Since heavier clay tiles tend to make bahareque more vulnerable to collapses during an earthquake, researchers now seem to be having a knack at designing better homes to save lives in Latin America. Pretty interestingly, a team of ingenious researchers at Imperial College London has just started developing new home techniques for improving traditional construction methods used by people in rural communities in Central and South America.
While the techniques are designed to be low cost and earthquake resistant, the primary purpose of the project is to simply show people how they can create homes more reliably and sturdily using traditional materials and components for enhanced safety. The quakeproof homes would basically incorporate timber or bamboo frames that are dressed in a latticework of twigs, cane and timber strips – whereby, these walls are splashed altogether with mud or mortar.
Although sturdy construction can have a high resistance to earthquakes, the exigency of truly reliable yet effective quake-proof techniques cannot be laid low (particularly, when saving as many lives as possible during an earthquake is one of the primary objectives). However, the new engineering techniques developed by Imperial researchers integrate a lightly reinforced flat stab foundation which subsumes two layers of reinforced hollow bricks on the top of the flat slab foundation.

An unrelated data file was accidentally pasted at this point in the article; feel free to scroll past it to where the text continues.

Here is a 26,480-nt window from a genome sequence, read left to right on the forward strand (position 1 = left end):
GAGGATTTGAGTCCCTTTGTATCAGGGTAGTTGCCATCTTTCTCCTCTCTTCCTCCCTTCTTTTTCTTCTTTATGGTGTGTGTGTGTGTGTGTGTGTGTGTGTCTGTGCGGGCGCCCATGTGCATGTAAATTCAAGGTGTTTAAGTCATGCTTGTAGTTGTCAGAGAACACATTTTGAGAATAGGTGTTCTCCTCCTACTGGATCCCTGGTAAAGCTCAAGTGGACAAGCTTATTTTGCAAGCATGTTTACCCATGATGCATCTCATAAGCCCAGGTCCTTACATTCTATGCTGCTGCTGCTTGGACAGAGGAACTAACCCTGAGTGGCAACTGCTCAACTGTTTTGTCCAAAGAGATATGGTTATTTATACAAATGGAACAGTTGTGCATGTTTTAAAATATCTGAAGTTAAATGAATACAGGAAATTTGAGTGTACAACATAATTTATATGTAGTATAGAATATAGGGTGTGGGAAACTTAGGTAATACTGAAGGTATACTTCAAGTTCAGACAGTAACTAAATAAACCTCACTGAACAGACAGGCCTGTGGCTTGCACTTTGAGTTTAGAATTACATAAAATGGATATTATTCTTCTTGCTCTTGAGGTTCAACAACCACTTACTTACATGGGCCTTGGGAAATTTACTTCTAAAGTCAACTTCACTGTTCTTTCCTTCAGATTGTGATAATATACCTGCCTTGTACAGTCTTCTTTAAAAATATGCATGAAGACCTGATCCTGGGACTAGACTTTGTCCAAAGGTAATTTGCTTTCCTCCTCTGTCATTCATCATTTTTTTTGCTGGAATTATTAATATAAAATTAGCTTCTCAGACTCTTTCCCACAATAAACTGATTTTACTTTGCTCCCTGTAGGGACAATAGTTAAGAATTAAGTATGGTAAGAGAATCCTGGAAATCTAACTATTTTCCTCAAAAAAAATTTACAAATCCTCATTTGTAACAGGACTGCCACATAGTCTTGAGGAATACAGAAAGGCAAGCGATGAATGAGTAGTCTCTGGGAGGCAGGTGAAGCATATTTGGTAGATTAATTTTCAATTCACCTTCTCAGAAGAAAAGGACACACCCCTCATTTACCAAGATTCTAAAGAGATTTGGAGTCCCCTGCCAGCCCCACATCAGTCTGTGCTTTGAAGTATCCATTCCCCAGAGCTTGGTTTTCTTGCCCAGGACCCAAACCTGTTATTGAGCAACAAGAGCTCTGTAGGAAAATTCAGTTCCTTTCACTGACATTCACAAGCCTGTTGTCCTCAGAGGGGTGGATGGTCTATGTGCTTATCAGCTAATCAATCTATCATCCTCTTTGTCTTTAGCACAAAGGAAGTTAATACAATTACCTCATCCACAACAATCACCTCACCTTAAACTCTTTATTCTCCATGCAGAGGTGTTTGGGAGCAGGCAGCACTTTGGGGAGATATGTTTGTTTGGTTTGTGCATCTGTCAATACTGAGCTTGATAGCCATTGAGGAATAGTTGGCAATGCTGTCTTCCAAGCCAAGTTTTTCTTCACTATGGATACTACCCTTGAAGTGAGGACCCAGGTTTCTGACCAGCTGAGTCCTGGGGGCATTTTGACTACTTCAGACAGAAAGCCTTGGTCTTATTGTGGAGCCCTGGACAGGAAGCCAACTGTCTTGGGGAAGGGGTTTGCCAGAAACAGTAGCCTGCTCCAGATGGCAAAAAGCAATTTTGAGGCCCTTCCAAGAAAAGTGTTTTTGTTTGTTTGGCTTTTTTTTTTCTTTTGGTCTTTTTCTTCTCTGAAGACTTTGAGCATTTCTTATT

The structure also encompasses damp-proofing materials to basically protect the home from moisture and insects – helping people in Central and South America to stay secured and well-protected during earthquakes. What’s more, the home technique includes timber (reinforced with a latticework of treated bamboo) to form the wall frames while the galvanized chicken mesh helps cement cling on to the frame. Even though the entire structuring and quakeproof designing does not ask for a heavy cost, researchers believe that the new style of wall building would surely help prevent homes from collapsing in the unfortunate event of an earthquake.
However, at the same time, the Imperial team also advises people to employ a lightweight yet durable corrugated cement-fiberboard roof as part of their home designing for added security and protection during a natural catastrophe. Aimed particularly for rural communities where homes generally are constructed next to each other using heavy clay tiles, the new quakeproof techniques are sure to establish a niche in green living while rendering utmost protection to people living in Latin America.
With such an intensive research for constructing sustainable and sturdy homes, we are indeed anticipating the engineering principles to pave a new way for saving lives in communities in the near future.